A Retrospective Study of Geoscience Early Career Workshop Participants: Understanding the Lasting Influences on Faculty Professional Lives

Wednesday 12:50 PT / 1:50 MT / 2:50 CT / 3:50 ET Online
Oral Session Part of Oral Session III


Ellen Iverson, Carleton College
Kristin O'Connell, Carleton College
Kathryn Sheriff, Mercer University
We investigated the influence of The NAGT Workshop for Early Career Geoscience Faculty: Teaching, Research, and Managing One's Career on past participants through a retrospective interview and survey study. The Early Career workshop has been offered annually since 1999 involving more than 1000 faculty members.

We conducted 27 interviews over video-conference drawn from a purposive heterogeneous sample stratified along four aspects: 1) workshop year 2) institutional type, 3) current appointment, and 4) demographic characteristics. The research questions for these 45 minute interviews centered on: What aspects of the workshop do faculty attribute to influencing their professional lives? How did participation in the workshop change their view of their own role in the geoscience community, if at all? And how have networks of colleagues gained through workshop participation persisted or influenced faculty professional lives in the years following the workshop?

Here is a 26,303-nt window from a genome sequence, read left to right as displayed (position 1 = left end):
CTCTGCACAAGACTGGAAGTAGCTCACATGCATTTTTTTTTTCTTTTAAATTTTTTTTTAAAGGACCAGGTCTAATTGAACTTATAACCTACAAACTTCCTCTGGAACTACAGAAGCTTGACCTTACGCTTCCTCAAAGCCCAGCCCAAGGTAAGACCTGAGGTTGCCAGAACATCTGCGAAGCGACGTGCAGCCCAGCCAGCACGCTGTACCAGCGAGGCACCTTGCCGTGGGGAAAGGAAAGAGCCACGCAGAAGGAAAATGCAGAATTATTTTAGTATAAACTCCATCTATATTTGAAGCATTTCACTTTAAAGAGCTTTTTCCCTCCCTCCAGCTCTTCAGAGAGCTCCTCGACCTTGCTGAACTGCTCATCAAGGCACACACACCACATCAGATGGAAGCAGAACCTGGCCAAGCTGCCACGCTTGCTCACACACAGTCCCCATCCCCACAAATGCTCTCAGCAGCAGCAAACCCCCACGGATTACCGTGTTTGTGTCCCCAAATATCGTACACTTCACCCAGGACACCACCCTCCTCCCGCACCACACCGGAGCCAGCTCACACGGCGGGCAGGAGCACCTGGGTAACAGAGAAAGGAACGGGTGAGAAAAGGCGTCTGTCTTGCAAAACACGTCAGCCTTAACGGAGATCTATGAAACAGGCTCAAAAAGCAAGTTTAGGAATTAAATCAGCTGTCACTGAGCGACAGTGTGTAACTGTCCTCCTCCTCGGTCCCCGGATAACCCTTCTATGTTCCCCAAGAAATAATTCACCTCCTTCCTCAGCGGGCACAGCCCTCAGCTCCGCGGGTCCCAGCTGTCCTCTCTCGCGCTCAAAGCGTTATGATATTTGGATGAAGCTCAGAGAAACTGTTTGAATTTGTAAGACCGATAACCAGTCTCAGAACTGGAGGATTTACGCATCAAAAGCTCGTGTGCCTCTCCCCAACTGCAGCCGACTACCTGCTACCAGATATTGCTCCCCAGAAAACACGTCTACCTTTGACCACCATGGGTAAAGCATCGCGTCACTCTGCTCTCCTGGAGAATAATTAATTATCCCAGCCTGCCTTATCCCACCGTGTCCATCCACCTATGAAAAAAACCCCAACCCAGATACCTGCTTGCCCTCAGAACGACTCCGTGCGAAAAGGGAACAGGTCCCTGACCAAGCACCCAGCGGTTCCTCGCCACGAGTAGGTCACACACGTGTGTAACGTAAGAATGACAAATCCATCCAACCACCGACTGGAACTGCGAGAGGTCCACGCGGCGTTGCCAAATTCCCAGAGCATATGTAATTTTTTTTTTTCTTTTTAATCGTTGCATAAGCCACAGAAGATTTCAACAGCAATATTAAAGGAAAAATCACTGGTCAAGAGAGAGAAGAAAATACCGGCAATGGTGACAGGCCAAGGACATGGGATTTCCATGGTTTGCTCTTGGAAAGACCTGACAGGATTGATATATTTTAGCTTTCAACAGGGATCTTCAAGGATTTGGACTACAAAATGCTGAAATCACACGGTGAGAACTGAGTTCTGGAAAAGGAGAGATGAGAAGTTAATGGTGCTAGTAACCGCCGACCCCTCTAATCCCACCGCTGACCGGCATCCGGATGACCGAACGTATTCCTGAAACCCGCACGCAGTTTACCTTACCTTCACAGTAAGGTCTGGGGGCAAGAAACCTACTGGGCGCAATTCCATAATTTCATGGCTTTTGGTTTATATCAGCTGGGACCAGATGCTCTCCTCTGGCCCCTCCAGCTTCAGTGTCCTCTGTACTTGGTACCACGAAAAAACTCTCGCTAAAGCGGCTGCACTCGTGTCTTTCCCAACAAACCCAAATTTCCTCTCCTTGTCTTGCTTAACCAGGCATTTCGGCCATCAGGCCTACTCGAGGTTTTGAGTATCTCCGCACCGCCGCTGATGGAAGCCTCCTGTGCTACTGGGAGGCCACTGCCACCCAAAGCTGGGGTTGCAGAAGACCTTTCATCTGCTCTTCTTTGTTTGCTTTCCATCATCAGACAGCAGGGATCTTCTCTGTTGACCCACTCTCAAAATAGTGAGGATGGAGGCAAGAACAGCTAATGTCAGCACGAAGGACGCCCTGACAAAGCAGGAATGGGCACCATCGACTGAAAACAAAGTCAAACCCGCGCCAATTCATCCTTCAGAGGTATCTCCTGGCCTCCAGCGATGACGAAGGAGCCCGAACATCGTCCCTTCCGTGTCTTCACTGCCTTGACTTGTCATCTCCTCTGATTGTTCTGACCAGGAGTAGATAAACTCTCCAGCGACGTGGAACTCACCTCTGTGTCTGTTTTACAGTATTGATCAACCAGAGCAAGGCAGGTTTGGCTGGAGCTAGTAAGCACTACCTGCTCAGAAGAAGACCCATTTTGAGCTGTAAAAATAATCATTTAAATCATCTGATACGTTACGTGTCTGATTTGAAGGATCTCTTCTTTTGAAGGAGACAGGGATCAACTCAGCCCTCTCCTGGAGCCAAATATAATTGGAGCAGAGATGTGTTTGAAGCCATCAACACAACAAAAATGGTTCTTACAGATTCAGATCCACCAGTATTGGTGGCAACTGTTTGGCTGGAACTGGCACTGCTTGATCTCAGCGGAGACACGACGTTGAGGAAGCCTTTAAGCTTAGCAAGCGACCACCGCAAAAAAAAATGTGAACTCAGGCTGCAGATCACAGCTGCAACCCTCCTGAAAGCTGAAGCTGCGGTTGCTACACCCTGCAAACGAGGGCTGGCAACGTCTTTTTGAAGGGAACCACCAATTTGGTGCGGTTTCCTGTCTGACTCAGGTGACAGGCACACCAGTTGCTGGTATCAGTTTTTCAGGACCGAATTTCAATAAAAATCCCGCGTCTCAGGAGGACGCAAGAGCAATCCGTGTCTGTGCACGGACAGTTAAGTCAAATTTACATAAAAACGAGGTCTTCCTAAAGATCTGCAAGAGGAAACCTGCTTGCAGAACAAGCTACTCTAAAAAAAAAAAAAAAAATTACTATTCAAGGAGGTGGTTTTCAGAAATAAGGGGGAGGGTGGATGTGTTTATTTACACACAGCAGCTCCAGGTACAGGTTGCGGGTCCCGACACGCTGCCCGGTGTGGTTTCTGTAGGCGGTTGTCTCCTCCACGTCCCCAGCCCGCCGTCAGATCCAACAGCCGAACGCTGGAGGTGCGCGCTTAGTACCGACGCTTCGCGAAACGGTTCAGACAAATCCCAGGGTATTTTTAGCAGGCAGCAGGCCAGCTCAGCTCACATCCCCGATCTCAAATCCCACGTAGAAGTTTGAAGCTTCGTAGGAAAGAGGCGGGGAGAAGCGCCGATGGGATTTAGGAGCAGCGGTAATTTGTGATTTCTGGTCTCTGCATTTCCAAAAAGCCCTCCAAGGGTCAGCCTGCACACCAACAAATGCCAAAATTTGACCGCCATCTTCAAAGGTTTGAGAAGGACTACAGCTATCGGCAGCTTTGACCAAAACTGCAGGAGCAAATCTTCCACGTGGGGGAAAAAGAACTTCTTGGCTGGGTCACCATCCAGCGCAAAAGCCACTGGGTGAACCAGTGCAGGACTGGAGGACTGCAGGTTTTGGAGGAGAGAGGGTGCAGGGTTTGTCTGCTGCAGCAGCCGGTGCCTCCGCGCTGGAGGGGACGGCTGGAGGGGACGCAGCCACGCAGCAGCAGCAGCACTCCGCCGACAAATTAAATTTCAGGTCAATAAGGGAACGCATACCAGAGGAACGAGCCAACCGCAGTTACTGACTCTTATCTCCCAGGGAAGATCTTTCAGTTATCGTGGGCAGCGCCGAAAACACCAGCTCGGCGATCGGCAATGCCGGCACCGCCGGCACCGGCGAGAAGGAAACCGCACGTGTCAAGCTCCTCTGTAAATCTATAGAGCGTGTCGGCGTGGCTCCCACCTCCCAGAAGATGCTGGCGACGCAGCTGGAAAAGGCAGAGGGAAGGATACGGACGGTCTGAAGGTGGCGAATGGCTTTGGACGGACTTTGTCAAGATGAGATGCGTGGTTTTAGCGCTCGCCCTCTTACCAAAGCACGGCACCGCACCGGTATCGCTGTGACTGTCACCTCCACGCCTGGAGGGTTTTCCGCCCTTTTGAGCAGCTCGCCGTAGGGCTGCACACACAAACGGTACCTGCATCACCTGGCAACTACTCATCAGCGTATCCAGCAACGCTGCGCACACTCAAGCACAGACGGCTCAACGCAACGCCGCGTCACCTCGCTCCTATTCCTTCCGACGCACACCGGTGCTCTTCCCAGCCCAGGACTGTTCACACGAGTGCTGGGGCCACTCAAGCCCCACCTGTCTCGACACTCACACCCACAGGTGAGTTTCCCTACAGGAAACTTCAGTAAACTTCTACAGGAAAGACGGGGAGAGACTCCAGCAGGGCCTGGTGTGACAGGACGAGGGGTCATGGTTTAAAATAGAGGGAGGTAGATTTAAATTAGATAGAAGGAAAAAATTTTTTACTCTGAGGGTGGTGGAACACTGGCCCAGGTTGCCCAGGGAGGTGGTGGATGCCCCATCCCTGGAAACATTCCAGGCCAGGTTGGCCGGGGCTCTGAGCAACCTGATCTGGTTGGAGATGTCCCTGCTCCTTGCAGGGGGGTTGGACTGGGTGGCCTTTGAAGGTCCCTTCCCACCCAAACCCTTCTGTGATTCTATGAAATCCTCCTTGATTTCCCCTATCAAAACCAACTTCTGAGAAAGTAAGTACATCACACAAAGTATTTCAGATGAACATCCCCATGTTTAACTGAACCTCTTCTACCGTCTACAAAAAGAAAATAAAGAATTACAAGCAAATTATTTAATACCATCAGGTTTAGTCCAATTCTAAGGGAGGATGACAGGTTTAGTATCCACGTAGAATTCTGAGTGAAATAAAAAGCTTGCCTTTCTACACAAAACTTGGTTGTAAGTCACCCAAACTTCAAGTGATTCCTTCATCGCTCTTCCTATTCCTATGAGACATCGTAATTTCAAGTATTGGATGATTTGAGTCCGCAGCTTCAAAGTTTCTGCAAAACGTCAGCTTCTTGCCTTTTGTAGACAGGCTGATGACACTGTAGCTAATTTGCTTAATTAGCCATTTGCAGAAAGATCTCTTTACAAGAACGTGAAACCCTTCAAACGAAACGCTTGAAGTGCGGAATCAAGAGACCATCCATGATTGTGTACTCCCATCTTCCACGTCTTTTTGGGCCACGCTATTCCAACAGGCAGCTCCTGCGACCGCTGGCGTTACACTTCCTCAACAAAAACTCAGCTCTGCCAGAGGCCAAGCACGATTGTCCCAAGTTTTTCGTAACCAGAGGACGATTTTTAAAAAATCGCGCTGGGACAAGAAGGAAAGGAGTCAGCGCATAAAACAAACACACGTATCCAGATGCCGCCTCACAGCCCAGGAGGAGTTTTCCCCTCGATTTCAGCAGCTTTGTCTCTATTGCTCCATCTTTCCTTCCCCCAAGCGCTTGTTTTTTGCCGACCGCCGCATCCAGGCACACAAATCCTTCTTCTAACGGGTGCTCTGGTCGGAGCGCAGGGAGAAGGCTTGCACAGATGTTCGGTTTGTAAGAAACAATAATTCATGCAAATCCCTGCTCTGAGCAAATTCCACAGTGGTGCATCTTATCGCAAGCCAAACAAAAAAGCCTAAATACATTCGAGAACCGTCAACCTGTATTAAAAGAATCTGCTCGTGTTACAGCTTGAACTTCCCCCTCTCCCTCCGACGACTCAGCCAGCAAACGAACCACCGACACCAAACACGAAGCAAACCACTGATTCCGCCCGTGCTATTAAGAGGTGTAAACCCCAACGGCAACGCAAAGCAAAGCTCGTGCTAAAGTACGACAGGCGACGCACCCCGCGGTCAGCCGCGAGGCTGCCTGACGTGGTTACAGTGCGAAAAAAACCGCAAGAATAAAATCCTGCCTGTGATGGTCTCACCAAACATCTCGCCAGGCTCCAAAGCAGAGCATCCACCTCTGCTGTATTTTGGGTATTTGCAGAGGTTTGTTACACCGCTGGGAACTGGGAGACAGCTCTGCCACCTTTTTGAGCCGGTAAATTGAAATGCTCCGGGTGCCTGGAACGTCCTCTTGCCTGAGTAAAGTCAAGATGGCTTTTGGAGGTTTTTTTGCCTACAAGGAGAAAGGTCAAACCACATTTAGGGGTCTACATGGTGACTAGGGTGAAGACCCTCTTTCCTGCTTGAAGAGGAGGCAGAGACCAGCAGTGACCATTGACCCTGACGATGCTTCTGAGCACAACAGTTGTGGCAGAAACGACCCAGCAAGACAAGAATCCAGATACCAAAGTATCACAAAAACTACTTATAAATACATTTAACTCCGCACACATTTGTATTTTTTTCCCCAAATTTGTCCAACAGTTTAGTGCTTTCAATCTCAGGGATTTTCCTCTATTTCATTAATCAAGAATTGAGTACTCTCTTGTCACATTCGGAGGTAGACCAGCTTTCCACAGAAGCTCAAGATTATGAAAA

Findings from these interviews characterized the lasting influence and degree of attribution to the workshop for outcomes including changes in teaching, strategies for balancing academic priorities, development of collegial networks, and early guidance on scholarly work. Additionally, the interviews informed the design of a retrospective survey that was administered to all past Early Career participants from 1999-2018 with current contact information. The survey centered on understanding: What do faculty attribute as the most valuable aspects of the Early Career workshop to their professional life? What role has the Early Career network played in their success as a faculty member? What workshop additions would have been professionally valuable as Early Career faculty member? In aggregate, survey responses helped generalize the interview findings to the larger participant sample, situate this professional development experience within their other training, and identify additional workshop topics to consider in the future such as navigating conflict with colleagues or strategies to promote diversity, equity, and inclusion.

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